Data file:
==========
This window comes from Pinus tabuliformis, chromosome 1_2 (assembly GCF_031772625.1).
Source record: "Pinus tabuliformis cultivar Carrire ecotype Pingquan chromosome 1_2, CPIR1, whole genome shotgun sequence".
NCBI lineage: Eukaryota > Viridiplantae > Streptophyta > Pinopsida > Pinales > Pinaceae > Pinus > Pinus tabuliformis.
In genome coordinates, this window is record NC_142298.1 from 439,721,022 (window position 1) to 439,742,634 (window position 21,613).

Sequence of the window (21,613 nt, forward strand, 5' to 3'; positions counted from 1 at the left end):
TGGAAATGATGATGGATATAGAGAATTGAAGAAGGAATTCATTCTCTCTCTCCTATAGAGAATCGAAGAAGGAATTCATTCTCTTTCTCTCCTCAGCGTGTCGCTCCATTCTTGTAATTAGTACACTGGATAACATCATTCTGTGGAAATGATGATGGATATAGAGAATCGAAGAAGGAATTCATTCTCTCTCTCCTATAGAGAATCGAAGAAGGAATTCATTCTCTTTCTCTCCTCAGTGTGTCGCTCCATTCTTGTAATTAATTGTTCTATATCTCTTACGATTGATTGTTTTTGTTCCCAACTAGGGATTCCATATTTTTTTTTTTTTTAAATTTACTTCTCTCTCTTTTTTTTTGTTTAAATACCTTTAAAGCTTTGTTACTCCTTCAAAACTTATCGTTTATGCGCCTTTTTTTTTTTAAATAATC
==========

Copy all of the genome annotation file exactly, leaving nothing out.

This window comes from Pinus tabuliformis, chromosome 1_2 (assembly GCF_031772625.1).
Source record: "Pinus tabuliformis cultivar Carrire ecotype Pingquan chromosome 1_2, CPIR1, whole genome shotgun sequence".
NCBI lineage: Eukaryota > Viridiplantae > Streptophyta > Pinopsida > Pinales > Pinaceae > Pinus > Pinus tabuliformis.
In genome coordinates, this window is record NC_142298.1 from 439,721,022 (window position 1) to 439,742,634 (window position 21,613).

Sequence of the window (21,613 nt, forward strand, 5' to 3'; positions counted from 1 at the left end):
TGGAAATGATGATGGATATAGAGAATTGAAGAAGGAATTCATTCTCTCTCTCCTATAGAGAATCGAAGAAGGAATTCATTCTCTTTCTCTCCTCAGCGTGTCGCTCCATTCTTGTAATTAGTACACTGGATAACATCATTCTGTGGAAATGATGATGGATATAGAGAATCGAAGAAGGAATTCATTCTCTCTCTCCTATAGAGAATCGAAGAAGGAATTCATTCTCTTTCTCTCCTCAGTGTGTCGCTCCATTCTTGTAATTAATTGTTCTATATCTCTTACGATTGATTGTTTTTGTTCCCAACTAGGGATTCCATATTTTTTTTTTTTTTAAATTTACTTCTCTCTCTTTTTTTTTGTTTAAATACCTTTAAAGCTTTGTTACTCCTTCAAAACTTATCGTTTATGCGCCTTTTTTTTTTTAAATAATC